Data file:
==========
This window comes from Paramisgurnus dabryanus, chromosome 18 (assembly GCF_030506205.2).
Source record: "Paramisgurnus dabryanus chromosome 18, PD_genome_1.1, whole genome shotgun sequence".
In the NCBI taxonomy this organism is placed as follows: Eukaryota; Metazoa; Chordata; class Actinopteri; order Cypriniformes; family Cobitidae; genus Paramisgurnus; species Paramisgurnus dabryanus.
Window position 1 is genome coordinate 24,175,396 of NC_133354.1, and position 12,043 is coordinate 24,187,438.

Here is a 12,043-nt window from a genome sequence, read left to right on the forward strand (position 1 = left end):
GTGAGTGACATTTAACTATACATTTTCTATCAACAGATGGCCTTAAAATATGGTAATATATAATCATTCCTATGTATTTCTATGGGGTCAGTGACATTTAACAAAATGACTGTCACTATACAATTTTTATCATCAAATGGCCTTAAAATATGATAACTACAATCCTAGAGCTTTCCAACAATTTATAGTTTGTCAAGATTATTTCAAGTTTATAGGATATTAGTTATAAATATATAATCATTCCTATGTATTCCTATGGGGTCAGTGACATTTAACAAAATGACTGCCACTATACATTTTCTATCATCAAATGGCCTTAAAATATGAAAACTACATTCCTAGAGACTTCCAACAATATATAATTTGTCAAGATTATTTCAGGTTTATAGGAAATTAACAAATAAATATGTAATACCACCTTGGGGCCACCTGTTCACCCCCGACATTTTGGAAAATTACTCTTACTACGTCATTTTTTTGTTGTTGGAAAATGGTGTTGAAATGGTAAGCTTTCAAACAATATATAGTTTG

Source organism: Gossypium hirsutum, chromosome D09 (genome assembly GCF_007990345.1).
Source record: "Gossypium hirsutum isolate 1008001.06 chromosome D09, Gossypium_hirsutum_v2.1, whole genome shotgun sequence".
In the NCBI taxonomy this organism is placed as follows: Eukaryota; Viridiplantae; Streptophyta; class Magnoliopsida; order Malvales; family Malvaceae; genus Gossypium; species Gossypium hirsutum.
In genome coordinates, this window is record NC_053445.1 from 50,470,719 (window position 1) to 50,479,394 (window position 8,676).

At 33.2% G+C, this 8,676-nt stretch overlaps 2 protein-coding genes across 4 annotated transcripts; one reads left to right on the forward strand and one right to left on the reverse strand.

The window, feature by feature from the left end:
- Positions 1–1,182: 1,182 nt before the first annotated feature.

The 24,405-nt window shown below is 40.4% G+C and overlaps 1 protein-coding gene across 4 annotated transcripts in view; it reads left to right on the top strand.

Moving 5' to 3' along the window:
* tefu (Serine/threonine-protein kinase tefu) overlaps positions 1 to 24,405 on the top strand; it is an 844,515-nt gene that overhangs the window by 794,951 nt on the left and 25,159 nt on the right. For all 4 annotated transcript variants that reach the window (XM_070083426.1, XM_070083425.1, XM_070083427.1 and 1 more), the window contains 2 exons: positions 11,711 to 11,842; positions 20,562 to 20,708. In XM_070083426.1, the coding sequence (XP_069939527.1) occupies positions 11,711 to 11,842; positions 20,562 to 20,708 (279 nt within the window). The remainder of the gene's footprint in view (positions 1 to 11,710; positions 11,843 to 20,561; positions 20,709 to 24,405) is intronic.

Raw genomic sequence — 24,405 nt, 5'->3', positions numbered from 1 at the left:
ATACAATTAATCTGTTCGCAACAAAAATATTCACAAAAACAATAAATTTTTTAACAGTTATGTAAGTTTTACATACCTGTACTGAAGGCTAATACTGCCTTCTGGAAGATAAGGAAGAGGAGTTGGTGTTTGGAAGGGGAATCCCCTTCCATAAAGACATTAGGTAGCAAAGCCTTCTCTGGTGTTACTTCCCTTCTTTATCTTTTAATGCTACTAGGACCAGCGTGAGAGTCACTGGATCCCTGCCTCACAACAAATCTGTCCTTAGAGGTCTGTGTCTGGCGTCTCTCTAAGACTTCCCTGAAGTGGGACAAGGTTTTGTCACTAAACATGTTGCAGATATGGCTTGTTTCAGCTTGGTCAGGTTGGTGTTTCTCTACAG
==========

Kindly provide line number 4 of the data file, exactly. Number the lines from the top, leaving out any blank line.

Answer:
Window position 1 is genome coordinate 24,175,396 of NC_133354.1, and position 12,043 is coordinate 24,187,438.